Washington voters led much of the nation in saying guns must sometimes be seized to prevent violence. How's the law working?
SEATTLE — It's a scalpel, not a hammer. That's how Eric Pisconski, the acting lieutenant of the Seattle Police Department's Crisis Response Unit, thinks of the state law that allows law enforcement officers and family or household members to petition a superior court judge for an extreme risk protection order, commonly known as an ERPO. It's a two-stage, civil legal process to remove guns from peoples' possession and prevent them from purchasing or having access to new firearms for one year. "You're looking at an imminent threat. We're more concerned about threatening or violent behavior and i...
The Seattle Times
Following similar moves in cities around US, Chicago's mayor declares systemic racism a public health crisis
CHICAGO — Standing in front of a West Side exhibit honoring Martin Luther King Jr., Mayor Lori Lightfoot on Thursday followed the lead of several other cities around the country and declared systemic racism a public health crisis. “When we think about racism, many of us think about its visible and audible forms,” Lightfoot said. “But the reality is, the insidious nature of systemic racism has other impacts that are every bit as deep and harmful but are often ones we can’t see, like impacts on the psyche and other impacts on our bodies that are just as, if not more, deadly.” Racism tells people...
Lowest rates, highest hurdles: Southern states tackle vaccine gap
CLARKSDALE, Miss. — At the beginning of the pandemic, LaShonda McKinney knew access to transportation would be a barrier for some people in the rural Mississippi Delta who needed a COVID-19 test. McKinney, a Bolivar County native, offered people free rides through the county’s council on aging, where she serves as executive director. Once COVID-19 vaccinations became available, the agency offered free rides to vaccination sites, but as vaccine supply exceeded demand in Mississippi and vaccine hesitancy persisted, the calls for rides dropped. “I don’t think transportation is the issue,” McKinne...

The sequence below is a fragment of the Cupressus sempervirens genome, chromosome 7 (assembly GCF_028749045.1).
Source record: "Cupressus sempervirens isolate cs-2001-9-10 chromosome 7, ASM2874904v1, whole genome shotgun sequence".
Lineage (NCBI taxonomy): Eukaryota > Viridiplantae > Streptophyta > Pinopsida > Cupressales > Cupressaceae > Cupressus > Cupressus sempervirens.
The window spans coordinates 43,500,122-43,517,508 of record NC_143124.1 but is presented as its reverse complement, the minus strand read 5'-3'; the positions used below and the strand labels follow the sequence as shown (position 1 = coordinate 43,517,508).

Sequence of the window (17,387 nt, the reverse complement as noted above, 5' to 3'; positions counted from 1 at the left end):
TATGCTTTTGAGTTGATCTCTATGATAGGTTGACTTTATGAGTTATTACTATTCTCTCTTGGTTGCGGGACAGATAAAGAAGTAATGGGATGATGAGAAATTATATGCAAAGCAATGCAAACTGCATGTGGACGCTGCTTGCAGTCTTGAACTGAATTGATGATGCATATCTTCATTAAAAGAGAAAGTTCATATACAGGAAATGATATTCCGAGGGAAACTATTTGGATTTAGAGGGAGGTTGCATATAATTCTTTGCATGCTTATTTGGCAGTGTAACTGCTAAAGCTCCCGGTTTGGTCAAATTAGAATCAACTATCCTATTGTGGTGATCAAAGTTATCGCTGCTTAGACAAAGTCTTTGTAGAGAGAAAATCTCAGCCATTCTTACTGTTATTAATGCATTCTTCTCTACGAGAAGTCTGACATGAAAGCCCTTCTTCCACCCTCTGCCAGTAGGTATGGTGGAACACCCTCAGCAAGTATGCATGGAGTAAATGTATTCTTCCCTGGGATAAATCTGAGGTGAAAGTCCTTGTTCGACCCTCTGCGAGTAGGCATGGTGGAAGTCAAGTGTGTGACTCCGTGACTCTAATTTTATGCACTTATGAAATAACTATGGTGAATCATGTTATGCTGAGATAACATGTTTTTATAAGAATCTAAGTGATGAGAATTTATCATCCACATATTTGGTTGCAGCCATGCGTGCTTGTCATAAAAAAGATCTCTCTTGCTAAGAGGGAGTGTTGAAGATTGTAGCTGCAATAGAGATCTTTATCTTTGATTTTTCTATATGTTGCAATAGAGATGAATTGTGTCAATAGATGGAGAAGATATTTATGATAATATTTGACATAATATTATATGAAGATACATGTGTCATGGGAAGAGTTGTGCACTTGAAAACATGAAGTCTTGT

Dovetail Project celebrates 21st graduating class of young Black and Latino fathers: ‘You guys are mythbusters’
CHICAGO – “I was a hurt baby.” Sheldon Smith founded the Dovetail Project when he was 21 because he wanted things to be different. His father was in and out of his life, and his father’s father wasn’t around either. “I was a broken child,” he said. “I wanted to be able to break the curse of kids being hurt.” On June 10, the Dovetail Project held its annual completion ceremony to recognize and celebrate the young fathers who just finished the organization’s 12-week course. The Dovetail Project is a nonprofit fatherhood initiative intended to have an impact on “two generations at once,” through ...
You'd think COVID gives smokers a reason to quit. But many did the opposite
KANSAS CITY, Mo. — Valerie Howard thought smokers in Missouri had a big incentive to quit this past year: the fear of dying from COVID-19. "But I think in some cases the converse happened," said Howard, Tobacco Control Program manager for the Missouri Department of Health and Senior Services. "People were really struggling, there was a lot of stress, there was a lot of fear, and we turn to all kinds of sometimes unhealthy behaviors to help us handle our stress. "There are folks that used it as an opportunity for sure but we also saw an increase as a result of just the stress from the pandemic ...
The Kansas City Star